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Why SaaS Saw Its Biggest Revenue Gain Since Recession

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Software companies led by entrepreneurs with experience in building successful software-as-a-service (SaaS) organizations are thriving. They as much as double revenue growth year-over-year, a new software industry report finds.

In other words, those in their second or third rodeos in SaaS software fare well.

The findings are reported in this month's 2014 Software & SaaS Financial Benchmarking Industry Report, the eighth annual study produced by Boston-based OPEXEngine in conjunction with the Software & Information Industry Association (SIIA).

"Far more well-funded, venture-backed, companies are hitting their stride with growth rates of 50 percent to 100 percent year over year, than ever before," Lauren Kelley, CEO and founder of OPEXEngine, told CMSWire. "Many of these companies are being established by entrepreneurs who have already built one or two, sometimes three, SaaS companies before, and managed by executives with equivalent experience. These executives can get a new company up and running far faster than five or 10 years ago when SaaS was a new management discipline." 

What the Numbers Say

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The report found the private US software industry is experiencing its biggest revenue gains since the recession and almost 40 percent higher than last year’s revenue growth rate. Private and public companies are showing a significant shift in focus from profits to investment, spending over revenues in order to gear up for further growth and job creation, according to the report.

OPEXEngine surveyed several hundred private and public US firms with revenues between $1 million and $450 million, with a focus on SaaS metrics. Kelley told CMSWire about two-thirds of the participating companies have participated in OPEXEngine's software benchmarking, and the rest were new companies this year.

Over the past eight years of benchmarking the software and SaaS industries, approximately 57 percent of OPEXEngine’s benchmarking participants have IPO’ed or been acquired, or both, Kelley added.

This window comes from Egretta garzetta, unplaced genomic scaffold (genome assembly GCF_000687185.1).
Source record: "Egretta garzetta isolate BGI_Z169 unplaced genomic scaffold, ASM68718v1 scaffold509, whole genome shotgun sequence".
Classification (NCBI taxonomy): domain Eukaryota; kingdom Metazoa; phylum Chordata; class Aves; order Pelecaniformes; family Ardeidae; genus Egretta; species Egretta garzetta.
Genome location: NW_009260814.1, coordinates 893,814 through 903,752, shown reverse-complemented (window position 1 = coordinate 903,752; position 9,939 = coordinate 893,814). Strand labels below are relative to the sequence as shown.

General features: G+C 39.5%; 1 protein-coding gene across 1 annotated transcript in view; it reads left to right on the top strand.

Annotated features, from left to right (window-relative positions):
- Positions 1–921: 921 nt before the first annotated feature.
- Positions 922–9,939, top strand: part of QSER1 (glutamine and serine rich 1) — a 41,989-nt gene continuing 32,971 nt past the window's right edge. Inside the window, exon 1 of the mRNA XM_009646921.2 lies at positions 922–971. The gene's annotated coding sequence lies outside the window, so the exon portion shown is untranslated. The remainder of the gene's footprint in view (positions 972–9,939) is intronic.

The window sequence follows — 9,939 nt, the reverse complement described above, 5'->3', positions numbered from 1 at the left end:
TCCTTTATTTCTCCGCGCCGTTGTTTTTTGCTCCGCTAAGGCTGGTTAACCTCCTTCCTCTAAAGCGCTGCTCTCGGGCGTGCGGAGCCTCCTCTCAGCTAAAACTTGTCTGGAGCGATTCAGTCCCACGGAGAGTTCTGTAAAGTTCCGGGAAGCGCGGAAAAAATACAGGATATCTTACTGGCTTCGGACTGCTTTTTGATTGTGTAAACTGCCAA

Key findings include:

  • Median revenue for private software firms rose almost 42 percent year over year, the highest percentage increase since the 2008 recession, and almost 40 percent higher than last year’s revenue growth rate of 30.5 percent
  • Revenue for all public companies included in the survey rose an average of 18 percent in 2013, while revenue growth for public SaaS companies averaged almost 30 percent
  • Private firms plan to increase employee headcount by 26 percent (a 3.5 percent increase over 2013 plans) by the end of 2014, while public companies project a nearly 27 percent gain in 2014 headcount

Surprises?

Kelley said her organization's seeing more SaaS companies providing professional services at unprofitable margins. 

"The competition to acquire customers today is hotter than ever, as more companies fight to establish themselves as market leaders," Kelley said.

Private SaaS and software companies, she added, continue to have access to significant amounts of start-up and growth capital, this year at levels greater than since 2000. This, Kelley told CMSWire, allows them to spend beyond revenues far beyond the start-up stage.

"We see SaaS companies with operating expenses running at negative 150 percent or more," Kelley said. "In the tech industry, we tend to forget that other industries do not have the same access to start-up and growth capital as tech companies do."

Why Growth? 

Software delivered as a service through the cloud, Kelley said, is achieving greater acceptance by large companies and enterprise IT departments, driving further market growth. 

"The most successful companies have easily adopted business applications with clearly defined value propositions for their target market," Kelley said. "In addition, they have efficient sales and marketing machines, and access to significant capital in order to invest in acquiring customers and expanding in new markets."

Who's particularly winning? Applications with the most clearly defined value propositions tend to be the hottest growth companies, Kelley said.

"They tend to be in the areas of ERP and CRM and any application which helps companies sell to and support customers," she said. "Marketing analytics and customer success management are hot, growing segments with companies competing to provide most immediate business results for customers." 

Title image by T photography / Shutterstock.com.

 
 
 
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